Accented by garden-fresh zucchini and squash chips, this Italian-inspired choice spotlights freshly picked basil and a unique tomato sauce with a guest appearance by blueberry jam (which seemed like it’d be easier to find than the called-for juice). We opted to double the helping of parmesan—melting some straight on the patty in addition to topping the sauce—but otherwise found this recipe delightfully bright and flavorful. We’d recommend serving the panko-crusted zucchini and squash chips with some of the leftover blueberry marinara for dipping. —Monica Riese
Poutine On The Ritz Burger
Season 2, Episode 9: “Beefsquatch”
Poutine may make you think about Canada, but it’s just as much of a heartstopper as anything we have down here. Plus this recipe, which includes French fries, allowed me to test out the process of making your own fries, and a giant sharing fry bowl is a great addition to any party; just look at all of the fry-stealing that occurs during pretty much any happy hour.
I bribed one of my friends with food to help me cook, which is a good thing because even with her help it still took a few hours to make everything, so if you’re making this for a party, start early or make them the night before. We used Russet potatoes and fried them in vegetable oil instead of the suggested peanut oil before mixing them with salt, black pepper, cayenne pepper (all measured to taste) and topping it with gravy and cheese curds. Creating the gravy from scratch was a simple endeavor, although I found the recommended amount of black pepper overwhelming; I added in more flour to counter. The fries came out crispy and well-seasoned, but you could just as easily use frozen fries or commandeer a bunch from your favorite restaurant and achieve a similar feat in a fraction of the time.
Once cooked in a regular stove pan and my burger assembled, the Poutine On The Ritz Burger is an expertly crafted mix of salty and sour with Ritz Crackers sprinkled on top, and it works much better than it has any right to (although I wish the cheese curds had melted a bit more). Be prepared to keep leftovers, because this is a lot more filling than it looks. —Michelle Jaworski
Shake Your Honeymaker Burger
Season 2, Episode 3: “Synchronized Swimming”I had about half the necessary ingredients on hand to make the Shake Your Honeymaker burger, so while it's not something I'd approach on a whim, it is something I can realistically consider without feeling like I need to purchase obscure ingredients I'll only use once. I decided to opt for the old-timey version of using a mortar and pestle to blend the dates, garlic, and sherry vinegar into a paste, which provided a more chunky and rustic condiment than a food processor.
My largest flaw was impatience. This burger requires you to caramelize your onions, which the recipe suggests takes a good 20 minutes but I, hungry and bored, fell short of by at least 10 minutes before I decided my onions were good enough to eat. My Honeymaker burger was an easy prep on a pan stovetop, and I used the same onion pan for my meat to make sure it infused with flavor. Construction was sloppy, as the feta cheese I had didn't want to stay balanced on the bun, and once I took a bite everything came spilling out.
Taste-wise, it was too sharply sweet for me to enjoy, the honey meeting the sherry dates in a way that left an unpleasant aftertaste. It's not a bad way to shake up the burger routine, but if you're planning to feed a hungry horde, I wouldn't recommend such a complex and nontraditional take. You'll be stressing about presentation and the flavor blend more than you'll be enjoying a well-done burger. —Rae Votta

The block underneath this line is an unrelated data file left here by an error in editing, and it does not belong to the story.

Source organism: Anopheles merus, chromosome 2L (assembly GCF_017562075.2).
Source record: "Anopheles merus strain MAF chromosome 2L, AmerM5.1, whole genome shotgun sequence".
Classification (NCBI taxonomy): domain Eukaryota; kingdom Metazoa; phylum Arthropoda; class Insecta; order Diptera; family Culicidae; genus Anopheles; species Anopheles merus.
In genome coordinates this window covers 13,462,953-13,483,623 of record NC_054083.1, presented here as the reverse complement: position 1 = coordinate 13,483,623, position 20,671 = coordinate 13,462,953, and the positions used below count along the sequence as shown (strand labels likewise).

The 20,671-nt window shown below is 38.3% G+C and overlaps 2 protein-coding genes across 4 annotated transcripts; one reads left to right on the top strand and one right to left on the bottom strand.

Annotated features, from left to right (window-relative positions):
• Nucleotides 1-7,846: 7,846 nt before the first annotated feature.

Don’t Get Crème Fraîche With Me Burger
Season 2, Episode 9: “Beefsquatch”
Nevertheless, the idea of blueberries, basil, and crème fraîche was appealing. I subbed in a pretzel bun for Vienna roll out of necessity, and added some horseradish to the crème fraîche-basil mixture to give it a little heat. My line cook (aka helpful boyfriend) seared the burger in a pan, as per the recipe, but my meat-bread crumb-squished blueberry pattie was having a hard time keeping it together. The Don’t Get Crème Fraîche With Me Burger would probably have cooked better on a grill, but it didn’t look terrible when the crème fraîche and spring mix were added. Perhaps the pretzel roll was a misstep, because the burger was a little sweet; it needed something else (the boyfriend suggested onions sauteed in honey) to make it taste less like a breakfast sandwich. Maybe a sharp cheese? (I added Sriracha after a couple bites and it did the trick.)
If you’re not a person who is disgusted by fruit in burgers, this would be a fun experiment this summer as a slider or appetizer. You know, a summer burger. —Audra Schroeder
Eggers Can’t Be Cheesers Burger
Season 3, Episode 11: “Nude Beach”
I went into making the Eggers Can’t Be Cheesers Burger thinking, “This would be a great hangover burger” not just because of the egg—which is becoming a more common burger topping. And while I only had a slight headache when preparing it, that was spot-on.
I cooked new burgers for this in a stove pan, although you can probably just take leftover burgers from another one of the book’s recipes instead. (I can’t speak for the burgers filled with other ingredients/cheeses, but I imagine they’ll work just as well.) From there, just cook your egg, which I made sunny side up—over easy would be another good option—and stacking everything in the right order. As soon as I placed my English muffin on top, the egg yolk began to run down. I’ve had a similar burger on many occasions, but the addition of an English muffin and hot sauce to a new classic brought it all eggcellently together.
A new contender for the Breakfast of Champions? I think so. —M.J.
A Good Manchego Is Hard to Find Burger
Season 5, Episode 10: “Late Afternoon in the Garden of Bob and Louise”
The sharp nuttiness of the aged manchego and zesty bite of fresh arugula play perfectly off the real star of this show: black fig jam, generously spread on the top bun. It would’ve played just as well without the shallots (which I slightly burnt after a last-minute prep snafu), but their caramelization easily ties the whole bite together. We paired this burger with the book’s basic fry recipe (subbing white potatoes for the recommended russet, and with corn oil over peanut), which turned out perfectly salted, if a tad soggy after a few minutes at room temperature. —M.R.
Disclosure: Universe Publishing provided the Daily Dot with a copy of The Bob’s Burgers Burger Book for review.